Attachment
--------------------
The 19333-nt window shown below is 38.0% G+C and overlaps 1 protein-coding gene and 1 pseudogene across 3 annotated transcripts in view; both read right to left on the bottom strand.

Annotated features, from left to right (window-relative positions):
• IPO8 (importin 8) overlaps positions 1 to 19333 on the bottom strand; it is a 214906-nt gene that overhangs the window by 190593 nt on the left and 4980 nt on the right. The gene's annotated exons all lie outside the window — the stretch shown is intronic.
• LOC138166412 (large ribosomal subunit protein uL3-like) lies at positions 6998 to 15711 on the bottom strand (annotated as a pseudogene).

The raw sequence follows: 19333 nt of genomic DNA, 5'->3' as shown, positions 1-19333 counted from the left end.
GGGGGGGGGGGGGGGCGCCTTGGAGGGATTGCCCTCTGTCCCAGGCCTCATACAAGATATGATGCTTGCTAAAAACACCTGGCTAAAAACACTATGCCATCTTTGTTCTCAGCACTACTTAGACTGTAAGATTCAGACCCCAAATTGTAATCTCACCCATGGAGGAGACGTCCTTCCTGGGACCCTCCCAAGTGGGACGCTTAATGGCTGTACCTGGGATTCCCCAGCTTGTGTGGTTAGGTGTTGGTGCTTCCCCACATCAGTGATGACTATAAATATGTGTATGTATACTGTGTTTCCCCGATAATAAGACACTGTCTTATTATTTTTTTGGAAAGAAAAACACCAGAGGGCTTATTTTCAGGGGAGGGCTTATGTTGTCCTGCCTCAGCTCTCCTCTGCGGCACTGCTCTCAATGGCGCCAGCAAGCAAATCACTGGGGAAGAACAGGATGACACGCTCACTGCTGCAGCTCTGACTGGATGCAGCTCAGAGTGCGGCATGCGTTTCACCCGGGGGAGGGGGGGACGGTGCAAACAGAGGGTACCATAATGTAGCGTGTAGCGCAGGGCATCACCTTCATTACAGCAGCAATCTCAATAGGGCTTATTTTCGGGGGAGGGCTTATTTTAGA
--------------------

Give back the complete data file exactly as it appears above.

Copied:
The 19333-nt window shown below is 38.0% G+C and overlaps 1 protein-coding gene and 1 pseudogene across 3 annotated transcripts in view; both read right to left on the bottom strand.

Annotated features, from left to right (window-relative positions):
• IPO8 (importin 8) overlaps positions 1 to 19333 on the bottom strand; it is a 214906-nt gene that overhangs the window by 190593 nt on the left and 4980 nt on the right. The gene's annotated exons all lie outside the window — the stretch shown is intronic.
• LOC138166412 (large ribosomal subunit protein uL3-like) lies at positions 6998 to 15711 on the bottom strand (annotated as a pseudogene).

The raw sequence follows: 19333 nt of genomic DNA, 5'->3' as shown, positions 1-19333 counted from the left end.
GGGGGGGGGGGGGGGCGCCTTGGAGGGATTGCCCTCTGTCCCAGGCCTCATACAAGATATGATGCTTGCTAAAAACACCTGGCTAAAAACACTATGCCATCTTTGTTCTCAGCACTACTTAGACTGTAAGATTCAGACCCCAAATTGTAATCTCACCCATGGAGGAGACGTCCTTCCTGGGACCCTCCCAAGTGGGACGCTTAATGGCTGTACCTGGGATTCCCCAGCTTGTGTGGTTAGGTGTTGGTGCTTCCCCACATCAGTGATGACTATAAATATGTGTATGTATACTGTGTTTCCCCGATAATAAGACACTGTCTTATTATTTTTTTGGAAAGAAAAACACCAGAGGGCTTATTTTCAGGGGAGGGCTTATGTTGTCCTGCCTCAGCTCTCCTCTGCGGCACTGCTCTCAATGGCGCCAGCAAGCAAATCACTGGGGAAGAACAGGATGACACGCTCACTGCTGCAGCTCTGACTGGATGCAGCTCAGAGTGCGGCATGCGTTTCACCCGGGGGAGGGGGGGACGGTGCAAACAGAGGGTACCATAATGTAGCGTGTAGCGCAGGGCATCACCTTCATTACAGCAGCAATCTCAATAGGGCTTATTTTCGGGGGAGGGCTTATTTTAGA